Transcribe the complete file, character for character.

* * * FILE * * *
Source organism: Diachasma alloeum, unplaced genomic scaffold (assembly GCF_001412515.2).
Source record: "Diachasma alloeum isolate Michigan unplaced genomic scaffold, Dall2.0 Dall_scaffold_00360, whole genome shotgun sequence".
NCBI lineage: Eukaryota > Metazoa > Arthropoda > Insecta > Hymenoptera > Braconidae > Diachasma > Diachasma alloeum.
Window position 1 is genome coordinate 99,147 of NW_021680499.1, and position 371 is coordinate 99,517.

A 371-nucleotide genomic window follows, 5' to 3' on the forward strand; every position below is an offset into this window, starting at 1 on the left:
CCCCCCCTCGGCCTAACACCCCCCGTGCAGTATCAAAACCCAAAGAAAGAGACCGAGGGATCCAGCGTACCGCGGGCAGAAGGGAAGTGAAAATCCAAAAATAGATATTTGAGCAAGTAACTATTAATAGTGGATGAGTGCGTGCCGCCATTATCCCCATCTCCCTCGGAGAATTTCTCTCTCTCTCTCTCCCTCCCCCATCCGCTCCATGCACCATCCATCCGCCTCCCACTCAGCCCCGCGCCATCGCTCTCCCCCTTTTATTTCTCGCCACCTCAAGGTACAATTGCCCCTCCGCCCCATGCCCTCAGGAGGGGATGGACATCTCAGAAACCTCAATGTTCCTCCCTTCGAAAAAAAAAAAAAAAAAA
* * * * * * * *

Source organism: Diachasma alloeum, unplaced genomic scaffold (assembly GCF_001412515.2).
Source record: "Diachasma alloeum isolate Michigan unplaced genomic scaffold, Dall2.0 Dall_scaffold_00360, whole genome shotgun sequence".
NCBI lineage: Eukaryota > Metazoa > Arthropoda > Insecta > Hymenoptera > Braconidae > Diachasma > Diachasma alloeum.
Window position 1 is genome coordinate 99,147 of NW_021680499.1, and position 371 is coordinate 99,517.

A 371-nucleotide genomic window follows, 5' to 3' on the forward strand; every position below is an offset into this window, starting at 1 on the left:
CCCCCCCTCGGCCTAACACCCCCCGTGCAGTATCAAAACCCAAAGAAAGAGACCGAGGGATCCAGCGTACCGCGGGCAGAAGGGAAGTGAAAATCCAAAAATAGATATTTGAGCAAGTAACTATTAATAGTGGATGAGTGCGTGCCGCCATTATCCCCATCTCCCTCGGAGAATTTCTCTCTCTCTCTCTCCCTCCCCCATCCGCTCCATGCACCATCCATCCGCCTCCCACTCAGCCCCGCGCCATCGCTCTCCCCCTTTTATTTCTCGCCACCTCAAGGTACAATTGCCCCTCCGCCCCATGCCCTCAGGAGGGGATGGACATCTCAGAAACCTCAATGTTCCTCCCTTCGAAAAAAAAAAAAAAAAAA